With mortgage rates spiking in the past week, I have been scratching my head as to how this will impact home sales. My first thought was “this will kill the momentum!” – but after a bit of reflection – I am now thinking that “this will be great for the market!!”
The past year has seen a great rebound in home prices – Core Logic reports that nationwide, home prices were up over 12% from last May. This increase has been due to the large imbalance in the number of homes available vs. the number of buyers – basic supply-demand issues – which were fueled in part by the low rates and an improving economy (previous post on Hot Market).
As sales activity rampped up in March, April and May – potential sellers started waking up to the reality that pricing has recovered to peak levels, and now they can get the price they want for their home. The price increases also lifted many potential sellers up from underwater, allowing them to sell able to move. Inventory levels started to increase in May and June, but the supply/demand imbalance still exists.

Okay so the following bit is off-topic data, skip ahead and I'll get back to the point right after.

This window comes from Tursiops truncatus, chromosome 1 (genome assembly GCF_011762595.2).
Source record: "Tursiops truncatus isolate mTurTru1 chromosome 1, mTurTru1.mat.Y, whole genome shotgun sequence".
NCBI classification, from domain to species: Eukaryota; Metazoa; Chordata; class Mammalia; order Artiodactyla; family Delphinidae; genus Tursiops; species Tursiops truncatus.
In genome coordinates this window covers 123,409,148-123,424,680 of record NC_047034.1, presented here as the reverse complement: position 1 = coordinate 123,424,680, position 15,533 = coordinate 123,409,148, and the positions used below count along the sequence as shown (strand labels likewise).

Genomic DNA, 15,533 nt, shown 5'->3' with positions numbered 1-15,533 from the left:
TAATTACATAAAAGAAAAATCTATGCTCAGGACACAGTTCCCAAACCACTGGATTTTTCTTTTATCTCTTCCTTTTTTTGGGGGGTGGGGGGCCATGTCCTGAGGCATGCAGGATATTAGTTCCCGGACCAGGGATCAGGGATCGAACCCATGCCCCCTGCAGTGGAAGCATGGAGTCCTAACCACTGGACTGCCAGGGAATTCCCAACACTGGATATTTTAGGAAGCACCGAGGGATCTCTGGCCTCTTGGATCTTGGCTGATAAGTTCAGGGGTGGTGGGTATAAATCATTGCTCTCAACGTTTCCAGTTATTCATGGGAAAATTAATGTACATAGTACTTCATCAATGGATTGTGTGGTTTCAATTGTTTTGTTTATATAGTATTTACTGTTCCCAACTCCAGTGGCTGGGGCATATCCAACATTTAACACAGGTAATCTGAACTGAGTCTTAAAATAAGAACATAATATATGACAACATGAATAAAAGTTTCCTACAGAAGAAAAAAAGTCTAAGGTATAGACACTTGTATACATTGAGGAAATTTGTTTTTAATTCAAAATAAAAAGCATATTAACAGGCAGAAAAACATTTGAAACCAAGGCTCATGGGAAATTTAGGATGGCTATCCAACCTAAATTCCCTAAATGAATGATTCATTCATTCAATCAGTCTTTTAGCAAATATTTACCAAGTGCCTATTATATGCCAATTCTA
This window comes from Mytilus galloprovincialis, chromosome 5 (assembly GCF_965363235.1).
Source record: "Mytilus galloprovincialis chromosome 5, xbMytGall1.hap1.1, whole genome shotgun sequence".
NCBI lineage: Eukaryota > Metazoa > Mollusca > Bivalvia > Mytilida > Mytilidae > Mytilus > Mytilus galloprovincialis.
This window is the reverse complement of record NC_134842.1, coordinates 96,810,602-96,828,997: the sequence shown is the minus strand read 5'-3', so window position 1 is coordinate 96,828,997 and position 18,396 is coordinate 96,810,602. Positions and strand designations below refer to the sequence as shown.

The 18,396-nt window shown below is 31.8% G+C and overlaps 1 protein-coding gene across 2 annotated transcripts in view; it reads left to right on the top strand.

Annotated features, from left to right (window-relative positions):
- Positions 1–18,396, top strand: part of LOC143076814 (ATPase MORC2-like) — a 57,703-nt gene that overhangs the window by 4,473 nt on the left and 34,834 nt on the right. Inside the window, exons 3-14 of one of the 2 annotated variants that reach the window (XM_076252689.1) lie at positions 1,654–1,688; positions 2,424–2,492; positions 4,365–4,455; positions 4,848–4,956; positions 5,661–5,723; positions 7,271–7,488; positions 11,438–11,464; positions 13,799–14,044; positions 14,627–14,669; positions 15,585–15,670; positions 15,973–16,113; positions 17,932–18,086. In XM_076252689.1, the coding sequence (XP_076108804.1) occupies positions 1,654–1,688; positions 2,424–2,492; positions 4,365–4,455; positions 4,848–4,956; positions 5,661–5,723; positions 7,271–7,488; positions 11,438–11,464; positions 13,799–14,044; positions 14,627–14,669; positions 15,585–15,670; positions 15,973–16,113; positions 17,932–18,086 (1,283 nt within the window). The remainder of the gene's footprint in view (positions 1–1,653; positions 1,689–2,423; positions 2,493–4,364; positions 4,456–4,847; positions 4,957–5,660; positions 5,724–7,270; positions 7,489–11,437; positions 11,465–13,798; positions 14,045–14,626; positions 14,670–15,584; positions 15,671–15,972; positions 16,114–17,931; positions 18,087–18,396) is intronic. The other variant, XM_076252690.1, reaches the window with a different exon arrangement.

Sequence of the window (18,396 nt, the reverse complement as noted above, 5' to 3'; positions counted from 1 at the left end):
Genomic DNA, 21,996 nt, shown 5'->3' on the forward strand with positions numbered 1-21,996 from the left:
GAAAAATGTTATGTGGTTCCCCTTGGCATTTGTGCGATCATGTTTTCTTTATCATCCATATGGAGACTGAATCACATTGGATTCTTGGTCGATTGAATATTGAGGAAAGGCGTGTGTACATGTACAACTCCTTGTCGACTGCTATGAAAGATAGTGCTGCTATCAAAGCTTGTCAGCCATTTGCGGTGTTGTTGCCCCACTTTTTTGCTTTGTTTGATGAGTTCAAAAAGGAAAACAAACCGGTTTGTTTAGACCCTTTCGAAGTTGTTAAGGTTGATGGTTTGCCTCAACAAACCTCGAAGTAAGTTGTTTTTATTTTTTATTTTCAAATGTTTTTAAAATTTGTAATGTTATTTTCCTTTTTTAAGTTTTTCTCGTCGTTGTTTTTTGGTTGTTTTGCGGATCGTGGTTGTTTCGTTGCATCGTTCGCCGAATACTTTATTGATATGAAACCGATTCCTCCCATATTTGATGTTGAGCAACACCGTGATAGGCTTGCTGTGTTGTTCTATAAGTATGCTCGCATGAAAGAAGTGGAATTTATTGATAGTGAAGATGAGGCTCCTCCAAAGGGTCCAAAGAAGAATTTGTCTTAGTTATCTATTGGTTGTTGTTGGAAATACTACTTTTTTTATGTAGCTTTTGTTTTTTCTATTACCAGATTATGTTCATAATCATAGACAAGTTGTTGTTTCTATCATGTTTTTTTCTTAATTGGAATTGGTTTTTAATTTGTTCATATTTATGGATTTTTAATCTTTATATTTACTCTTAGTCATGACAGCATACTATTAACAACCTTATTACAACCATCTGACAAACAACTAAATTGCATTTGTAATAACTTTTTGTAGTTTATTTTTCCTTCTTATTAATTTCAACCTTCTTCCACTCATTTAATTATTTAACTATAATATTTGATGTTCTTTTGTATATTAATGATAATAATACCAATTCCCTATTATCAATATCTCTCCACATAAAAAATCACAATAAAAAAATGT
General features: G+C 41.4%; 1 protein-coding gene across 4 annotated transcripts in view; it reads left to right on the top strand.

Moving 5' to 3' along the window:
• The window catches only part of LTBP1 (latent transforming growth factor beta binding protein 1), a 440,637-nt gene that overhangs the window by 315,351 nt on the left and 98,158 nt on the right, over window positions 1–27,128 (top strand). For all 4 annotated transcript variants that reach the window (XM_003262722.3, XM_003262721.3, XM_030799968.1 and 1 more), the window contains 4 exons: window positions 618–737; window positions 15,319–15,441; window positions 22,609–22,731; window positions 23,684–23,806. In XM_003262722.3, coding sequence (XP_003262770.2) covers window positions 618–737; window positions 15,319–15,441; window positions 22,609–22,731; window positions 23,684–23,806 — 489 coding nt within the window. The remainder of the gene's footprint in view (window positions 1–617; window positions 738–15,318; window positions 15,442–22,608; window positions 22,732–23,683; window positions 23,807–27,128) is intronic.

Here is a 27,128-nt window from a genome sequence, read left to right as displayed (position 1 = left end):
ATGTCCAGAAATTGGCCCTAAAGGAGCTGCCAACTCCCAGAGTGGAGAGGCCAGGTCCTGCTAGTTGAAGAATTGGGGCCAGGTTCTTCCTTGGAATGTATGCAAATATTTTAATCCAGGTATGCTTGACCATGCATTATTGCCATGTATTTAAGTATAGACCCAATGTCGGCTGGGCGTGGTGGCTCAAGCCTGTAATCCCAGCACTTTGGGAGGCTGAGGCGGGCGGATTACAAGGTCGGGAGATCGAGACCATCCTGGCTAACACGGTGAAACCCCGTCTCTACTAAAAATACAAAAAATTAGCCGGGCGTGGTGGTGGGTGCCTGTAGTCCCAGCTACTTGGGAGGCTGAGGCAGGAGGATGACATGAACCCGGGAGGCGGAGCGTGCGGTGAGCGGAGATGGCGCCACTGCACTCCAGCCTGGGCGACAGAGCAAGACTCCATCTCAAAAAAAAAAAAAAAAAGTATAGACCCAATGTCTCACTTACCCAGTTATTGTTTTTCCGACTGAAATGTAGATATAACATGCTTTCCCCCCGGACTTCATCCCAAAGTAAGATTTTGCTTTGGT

Then, the Fed announces their intentions and rates spiked last week.
Some say the spike will abate, and rates should tick back down a bit, which I think may be the case – but regardless, the days of sub-4% rates are probably gone. But…rates are still sub-5% – which is ridiculously low by historical standards.
So why will this rate increase be great for the market????
I think rates increases will encourage potential buyers and up-grade sellers to enter the market to take advantage of the low rates before they are gone – it will stimulate additional home buying activity.
This should keep the increased demand/limited supply environment in place. Seasonally, supply has probably peaked for the year as we head into July. The rate increase will fuel demand, which will continue to outstrip supply – and home prices should continue their upward trend as a result.
As home prices continue their upward trend, more sellers will be able to take advantage of the market and sell. Ultimately, maybe as we head into next Spring and as rates creep up, this should bring the market back into a normal supply/demand environment, and pricing should level off, or continue to escalate at a more traditional rate.